Power to the People
Profile by Jane Ledwell
Visual artist and educator B.J. McCarville has been home on PEI less than a year since living “away” and studying studio arts and education, and the comment she hears most is, “I didn’t know you were into art.” Now her mission as an arts educator at Confederation Centre Art Gallery is to engage people with art in life-altering ways—whether they know what they are getting into or not.
“Not coming from an art background, or a family with an art background, I want to be part of a cultural shift,” B.J. says, passionately animated about her not-so-hidden agenda: “My goal is to nudge at the value system around visual arts on PEI.
“In my job, I feel I have total license to come up with projects and get people to come,” she says. “I’m up for everything. Every community event that is happening, I want to put art in there. It’s proven: art is one of the key ingredients of good quality of life for a community,” B.J. says with enthusiasm.
When we met, B.J. was working on her project for August’s Art in the Open event in Charlottetown, a sound sculpture featuring storytelling bicycles. Riders’ cycling will power the circuits to play the recorded story. “It’s a minute introduction of electronics into my art—electronic art blows my mind. The stories will be on cassette players—everything is used, found, and recycled as much as possible, to make it sustainable. But I think real sustainability is community.” B.J. says, “I love storytelling and how you can use that in art. If there’s hope for the world, it’s in intergenerational connection and community connection.”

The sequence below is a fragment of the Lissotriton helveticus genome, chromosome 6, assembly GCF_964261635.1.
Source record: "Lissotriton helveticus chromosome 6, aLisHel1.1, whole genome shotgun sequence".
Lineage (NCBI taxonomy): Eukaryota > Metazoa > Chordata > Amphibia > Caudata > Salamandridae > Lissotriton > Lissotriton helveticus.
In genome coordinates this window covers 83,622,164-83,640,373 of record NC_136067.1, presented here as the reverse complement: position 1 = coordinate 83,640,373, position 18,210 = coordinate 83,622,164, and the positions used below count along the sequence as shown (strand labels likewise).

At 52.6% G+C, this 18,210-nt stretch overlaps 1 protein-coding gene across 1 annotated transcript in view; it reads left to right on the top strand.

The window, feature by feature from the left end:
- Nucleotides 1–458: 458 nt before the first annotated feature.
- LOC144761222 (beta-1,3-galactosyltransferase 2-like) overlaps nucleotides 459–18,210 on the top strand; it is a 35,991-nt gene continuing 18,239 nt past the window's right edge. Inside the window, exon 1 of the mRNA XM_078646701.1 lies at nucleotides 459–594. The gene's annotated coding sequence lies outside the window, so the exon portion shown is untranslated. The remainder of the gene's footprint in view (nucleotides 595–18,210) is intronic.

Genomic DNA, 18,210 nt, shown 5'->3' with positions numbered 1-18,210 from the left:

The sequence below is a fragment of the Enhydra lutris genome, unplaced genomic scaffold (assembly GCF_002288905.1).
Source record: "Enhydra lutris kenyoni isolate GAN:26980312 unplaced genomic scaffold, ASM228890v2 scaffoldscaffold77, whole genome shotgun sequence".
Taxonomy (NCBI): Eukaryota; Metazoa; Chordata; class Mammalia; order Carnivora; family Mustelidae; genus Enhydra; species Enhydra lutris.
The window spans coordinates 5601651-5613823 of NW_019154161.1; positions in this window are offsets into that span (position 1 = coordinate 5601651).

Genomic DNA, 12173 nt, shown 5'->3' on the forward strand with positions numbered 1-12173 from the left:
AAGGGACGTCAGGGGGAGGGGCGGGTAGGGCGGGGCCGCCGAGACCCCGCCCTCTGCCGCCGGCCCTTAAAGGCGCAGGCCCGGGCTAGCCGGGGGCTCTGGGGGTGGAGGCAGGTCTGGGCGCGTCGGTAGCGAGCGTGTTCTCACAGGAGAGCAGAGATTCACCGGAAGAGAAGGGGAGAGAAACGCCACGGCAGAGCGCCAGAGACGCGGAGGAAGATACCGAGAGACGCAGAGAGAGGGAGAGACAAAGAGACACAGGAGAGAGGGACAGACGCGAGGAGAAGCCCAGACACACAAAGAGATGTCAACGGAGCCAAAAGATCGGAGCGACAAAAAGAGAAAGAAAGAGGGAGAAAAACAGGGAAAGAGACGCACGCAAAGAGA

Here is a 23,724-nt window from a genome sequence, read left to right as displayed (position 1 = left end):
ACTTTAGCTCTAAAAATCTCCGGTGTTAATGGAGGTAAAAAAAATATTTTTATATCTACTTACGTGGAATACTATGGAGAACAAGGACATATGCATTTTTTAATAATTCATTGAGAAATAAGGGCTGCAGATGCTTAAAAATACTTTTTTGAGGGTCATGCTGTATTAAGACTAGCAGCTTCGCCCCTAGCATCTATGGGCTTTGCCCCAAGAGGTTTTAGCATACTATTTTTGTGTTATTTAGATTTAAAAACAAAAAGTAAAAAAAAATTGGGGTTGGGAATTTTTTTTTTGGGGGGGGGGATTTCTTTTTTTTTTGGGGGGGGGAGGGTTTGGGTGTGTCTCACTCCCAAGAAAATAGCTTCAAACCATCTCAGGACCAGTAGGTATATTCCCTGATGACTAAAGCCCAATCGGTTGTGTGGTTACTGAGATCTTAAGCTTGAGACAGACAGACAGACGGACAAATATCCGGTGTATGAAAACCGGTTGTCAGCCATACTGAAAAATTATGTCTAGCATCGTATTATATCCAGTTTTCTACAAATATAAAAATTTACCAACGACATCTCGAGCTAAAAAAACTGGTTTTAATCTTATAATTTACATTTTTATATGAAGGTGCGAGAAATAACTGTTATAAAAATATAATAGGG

This fall, B.J. also will have the opportunity to fill a sabbatical in art education at UPEI and can’t wait to “teach teachers to teach art,” as she puts it. “I feel in PEI, I didn’t have a lot of education in art,” B.J. says with regret—an evening painting class she took as an adult in Montreal got her hooked. “We have a beautiful music education system, but in the visual arts it is up to teacher by teacher what art education children get. That in itself creates a lack of knowledge,” she says. “Art is probably one of the best subjects there is to teach problem solving and critical thinking.”
She admits it can be hard for adults to begin art-making again. “I’m a ‘can’t chucker,’” she laughs, with a broad gesture, “the first rule is there is no can’t…
“If you stopped doing math when you were eleven, you wouldn’t do really well with it,” she says. “There’s a myth that some people are ‘good’ at art. Well, no—there are some people who love it and work hard at it.” She adds, secretively, “Artists might not tell you this, but there are techniques you can use, and you can learn art.”
As a late bloomer who bloomed away from home, B.J. is new to the art community on PEI. Taking part in group and community shows has been important to her this past year. “I want more independent practice, too,” she says—but B.J. first is pursuing bigger goals. “I have my whole life to make paintings,” she says.
“Art accessibility is way more important to me than even making art. I love making art—but I want everyone to love it,” says B.J. “In some ways it’s a religion for me. If I am going to devote all my time to one thing, I want it to be to the essential human experience, seeking what connects us all.”
B.J. says, “Not everyone goes to the Olympics, but everybody needs to exercise to be healthy. We all need creative expression in our lives… In everything I do, I want to empower people to create and to beautify.”
She muses, “It took me longer to find my way to art, but I don’t know if maybe that makes me appreciate it more.” Now, B.J. McCarville is in a hurry to help people find their way faster—in the gallery, in the classroom, or on the bike.